Follow TV Tropes

Following

Film / Zero Focus

Go To

Guess which one is the murderer?
Advertisement:

Zero Focus (ゼロの焦点) is a 1961 film from Japan, directed by Yoshitaro Nomura.

Teiko Okazaki has just gotten married to Kenichi Uhara, a businessman who has to travel frequently. Just a week after their wedding, he goes off on what is supposed to be a routine trip—but he never returns. No one knowns anything, and the police come up empty. One day at home, Teiko stumbles across two photographs in a book of her husband's that she can't account for. Determined to find out the truth, she looks into her husband's disappearance and discovers that he had a secret, second life that he hid from her. Among the characters she meets are Mr. Murota the businessman, who dealt with Kenichi, and Murota's pretty wife Sachiko. Teiko has a brief encounter with a receptionist named Hisako at Murota's company, an encounter that proves to be important. Teiko eventually uncovers a tangled web of dark secrets that date back to the American occupation of Japan after World War II.

Advertisement:

Zero Focus is a Japanese take on Film Noir that also owes an obvious debt to the films of Alfred Hitchcock.


Tropes:

  • Chiaroscuro: A lot of moody shadows in a poorly-lit entryway when Sotaro's wife receives the telegram notifying her of his death.
  • Dark Secret: Sachiko, now the respected wife of a prosperous businessman, was once a prostitute who serviced American soldiers after the war. She kills two people, Kenichi and his brother Sotaro, to keep this secret.
  • Dies Wide Open: Hisako, after drinking from the cyanide-laced liquor bottle that Sachiko still had in her car. Leads to a rather unsettling shot in which Sachiko gets out of the car and freaks out while Hisako's corpse looks on from the back seat.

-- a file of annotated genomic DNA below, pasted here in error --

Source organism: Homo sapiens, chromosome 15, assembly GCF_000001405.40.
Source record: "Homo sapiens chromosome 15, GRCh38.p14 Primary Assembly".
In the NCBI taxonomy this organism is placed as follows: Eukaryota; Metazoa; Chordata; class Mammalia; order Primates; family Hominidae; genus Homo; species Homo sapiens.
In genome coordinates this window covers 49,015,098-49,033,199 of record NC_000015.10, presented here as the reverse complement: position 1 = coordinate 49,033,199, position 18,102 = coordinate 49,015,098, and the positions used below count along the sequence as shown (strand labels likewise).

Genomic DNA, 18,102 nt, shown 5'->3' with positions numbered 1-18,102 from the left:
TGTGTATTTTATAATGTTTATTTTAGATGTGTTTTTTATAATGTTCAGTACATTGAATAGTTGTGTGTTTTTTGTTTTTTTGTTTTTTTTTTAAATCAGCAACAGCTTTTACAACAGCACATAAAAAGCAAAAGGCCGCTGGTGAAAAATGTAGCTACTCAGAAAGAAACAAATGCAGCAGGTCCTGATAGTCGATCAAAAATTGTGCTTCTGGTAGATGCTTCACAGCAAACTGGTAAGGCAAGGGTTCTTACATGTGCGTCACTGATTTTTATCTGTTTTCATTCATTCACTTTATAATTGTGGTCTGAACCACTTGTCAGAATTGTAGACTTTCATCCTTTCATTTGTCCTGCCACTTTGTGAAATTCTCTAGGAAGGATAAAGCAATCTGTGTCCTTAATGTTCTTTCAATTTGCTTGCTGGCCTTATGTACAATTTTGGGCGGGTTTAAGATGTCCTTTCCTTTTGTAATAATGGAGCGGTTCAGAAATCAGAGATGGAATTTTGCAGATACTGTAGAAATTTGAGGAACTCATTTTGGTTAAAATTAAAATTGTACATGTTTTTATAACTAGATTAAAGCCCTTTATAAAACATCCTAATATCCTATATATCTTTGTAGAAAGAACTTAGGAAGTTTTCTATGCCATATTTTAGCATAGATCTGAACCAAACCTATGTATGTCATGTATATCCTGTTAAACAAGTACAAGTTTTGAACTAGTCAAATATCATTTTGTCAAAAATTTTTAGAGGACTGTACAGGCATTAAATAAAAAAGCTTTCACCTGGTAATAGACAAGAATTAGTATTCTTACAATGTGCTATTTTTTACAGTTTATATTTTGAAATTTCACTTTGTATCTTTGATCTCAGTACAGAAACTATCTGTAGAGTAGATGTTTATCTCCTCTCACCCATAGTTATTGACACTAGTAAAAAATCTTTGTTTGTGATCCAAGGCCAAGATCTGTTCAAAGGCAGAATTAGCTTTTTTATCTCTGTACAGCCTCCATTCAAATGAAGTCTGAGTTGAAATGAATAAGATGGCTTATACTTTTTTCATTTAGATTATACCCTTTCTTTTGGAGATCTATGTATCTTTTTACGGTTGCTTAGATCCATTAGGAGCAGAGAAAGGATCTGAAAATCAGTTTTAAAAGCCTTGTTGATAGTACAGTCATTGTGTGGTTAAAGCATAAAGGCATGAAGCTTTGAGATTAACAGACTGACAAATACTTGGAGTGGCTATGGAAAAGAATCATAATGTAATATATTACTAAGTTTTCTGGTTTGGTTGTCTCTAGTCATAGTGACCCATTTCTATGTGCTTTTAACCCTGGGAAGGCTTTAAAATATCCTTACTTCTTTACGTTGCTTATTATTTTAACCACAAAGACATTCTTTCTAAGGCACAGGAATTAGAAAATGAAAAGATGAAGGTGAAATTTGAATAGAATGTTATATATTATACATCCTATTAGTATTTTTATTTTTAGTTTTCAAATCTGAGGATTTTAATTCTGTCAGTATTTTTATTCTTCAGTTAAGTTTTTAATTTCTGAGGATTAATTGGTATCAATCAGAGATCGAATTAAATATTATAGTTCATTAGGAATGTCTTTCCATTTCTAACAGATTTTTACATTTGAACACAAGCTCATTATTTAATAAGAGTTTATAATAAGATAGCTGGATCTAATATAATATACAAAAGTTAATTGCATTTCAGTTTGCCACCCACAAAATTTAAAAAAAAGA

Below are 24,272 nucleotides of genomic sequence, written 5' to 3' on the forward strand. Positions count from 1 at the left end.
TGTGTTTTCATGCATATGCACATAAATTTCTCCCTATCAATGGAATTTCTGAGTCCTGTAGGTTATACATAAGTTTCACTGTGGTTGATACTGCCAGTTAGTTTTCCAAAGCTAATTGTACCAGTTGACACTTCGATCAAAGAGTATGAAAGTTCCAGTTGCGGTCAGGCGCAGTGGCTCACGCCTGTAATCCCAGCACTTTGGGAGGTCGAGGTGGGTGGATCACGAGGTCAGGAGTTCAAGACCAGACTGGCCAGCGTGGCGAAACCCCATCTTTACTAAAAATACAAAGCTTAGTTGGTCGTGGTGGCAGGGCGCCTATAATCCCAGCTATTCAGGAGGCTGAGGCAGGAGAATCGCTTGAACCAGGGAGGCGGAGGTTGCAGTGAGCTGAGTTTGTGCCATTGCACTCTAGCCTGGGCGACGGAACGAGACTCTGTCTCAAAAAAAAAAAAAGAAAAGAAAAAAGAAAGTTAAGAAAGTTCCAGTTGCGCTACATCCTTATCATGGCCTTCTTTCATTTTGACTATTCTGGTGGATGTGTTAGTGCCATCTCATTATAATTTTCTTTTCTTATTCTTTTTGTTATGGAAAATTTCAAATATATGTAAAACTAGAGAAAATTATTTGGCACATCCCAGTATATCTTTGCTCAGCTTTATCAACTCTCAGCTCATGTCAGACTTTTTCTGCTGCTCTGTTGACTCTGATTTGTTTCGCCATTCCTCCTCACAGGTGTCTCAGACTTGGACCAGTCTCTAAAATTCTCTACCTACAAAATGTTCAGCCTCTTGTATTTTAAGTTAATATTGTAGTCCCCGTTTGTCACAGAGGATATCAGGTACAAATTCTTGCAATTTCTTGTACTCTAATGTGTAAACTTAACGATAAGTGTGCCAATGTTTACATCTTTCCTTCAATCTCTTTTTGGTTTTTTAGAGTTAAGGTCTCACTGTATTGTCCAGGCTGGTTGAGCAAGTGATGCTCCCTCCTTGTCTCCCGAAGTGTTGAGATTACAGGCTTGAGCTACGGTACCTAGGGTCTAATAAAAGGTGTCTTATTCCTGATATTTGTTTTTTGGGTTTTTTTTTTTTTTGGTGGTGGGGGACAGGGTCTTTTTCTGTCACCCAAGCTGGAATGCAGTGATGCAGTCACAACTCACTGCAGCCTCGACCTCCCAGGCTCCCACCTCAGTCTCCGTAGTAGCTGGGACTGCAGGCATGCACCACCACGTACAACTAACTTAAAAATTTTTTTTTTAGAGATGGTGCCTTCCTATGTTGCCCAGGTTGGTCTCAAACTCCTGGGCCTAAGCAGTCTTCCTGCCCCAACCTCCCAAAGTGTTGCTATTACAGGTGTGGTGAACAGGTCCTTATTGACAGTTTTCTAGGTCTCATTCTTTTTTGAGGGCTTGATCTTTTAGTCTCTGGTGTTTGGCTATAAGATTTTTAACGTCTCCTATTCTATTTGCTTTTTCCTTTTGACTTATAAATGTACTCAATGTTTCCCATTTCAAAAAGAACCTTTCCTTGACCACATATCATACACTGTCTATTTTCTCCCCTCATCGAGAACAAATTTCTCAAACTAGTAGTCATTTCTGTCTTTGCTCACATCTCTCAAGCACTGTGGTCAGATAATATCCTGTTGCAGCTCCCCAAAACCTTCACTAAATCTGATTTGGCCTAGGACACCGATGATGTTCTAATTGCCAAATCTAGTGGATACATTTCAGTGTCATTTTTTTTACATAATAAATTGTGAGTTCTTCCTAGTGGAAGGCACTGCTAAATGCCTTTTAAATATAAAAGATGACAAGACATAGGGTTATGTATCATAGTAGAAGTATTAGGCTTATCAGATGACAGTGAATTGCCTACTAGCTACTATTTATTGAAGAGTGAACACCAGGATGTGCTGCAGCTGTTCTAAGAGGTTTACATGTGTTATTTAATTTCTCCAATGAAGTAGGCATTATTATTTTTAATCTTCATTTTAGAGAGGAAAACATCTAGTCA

• Driven to Suicide: Sachiko drives her car off a cliff after Teiko confronts her.
  • Evil Laugh: The formerly demure Sachiko lets loose with one heck of an evil cackle after Teiko tells her that she figured out Sachiko is the murderer.
  • Advertisement:
  • Femme Fatale: Sachiko, who used her sexuality to seduce Mr. Murota at some point in the backstory, and is quite willing to kill in order to hide her secrets.
  • Film Noir: Secrets, double lives, murders, a Femme Fatale. Yep.
  • Flashback: Many are used to explain details of the plot, including a flashback-within-a-flashback when Sachiko remembers Hisako remembering her relationship with Kenichi.
  • Getting Crap Past the Radar: "He may have had a lot of experience. I can't change that", is how Teiko tells her mom that she's OK with Kenichi having had sex before.
  • Hong Kong Dub: One scene has Hisako the receptionist speaking in English with a white person, used to establish that she picked up the language when hooking for GIs after the war. The English dialogue is accomplished with some atrociously bad dubbing.
  • Inner Monologue: As well as straight narration, Teiko sometimes narrates her thoughts during a scene.
  • Kubrick Stare: Sachiko indulges in one of these as she tells Hisako that her common-law husband was throwing her over for another wife.
  • Narrator: Teiko narrates the story in voice-over.
  • Never Suicide: The cops think Kenichi, who was involved with Teiko and Hisako at the same time, killed himself. Then they think that Hisako killed herself after she killed his brother Sotaro. Turns out that Kenichi was only faking his suicide when Sachiko decided to make it real by pushing him off the cliff, and Hisako died accidentally after taking a swig from the cyanide-laced bottle Sachiko used to kill Sotaro.
  • Non-Indicative Name: The title Zero Focus has pretty much nothing to do with anything that happens in the movie.
  • Secret Other Family: It turns out that Kenichi had a "common-law" wife in Hisako at the time he was marrying Teiko. He decides to fake a suicide in order to get out of his relationship with Hisako. Sachiko takes this opportunity to murder him so he can't reveal the secret of her sordid past.
  • Time Skip: From December to summer and then to the next winter, before Teiko figures out what happened and confronts the Muratas.
  • Trophy Wife: Teiko is quick to notice that Sachiko Murota is both gorgeous and much younger than her rich, old husband.
  • Wipe: Used many times for scene transitions. Typical for Japanese films of the era.
Top

How well does it match the trope?

Example of:

/

Media sources:

/

Report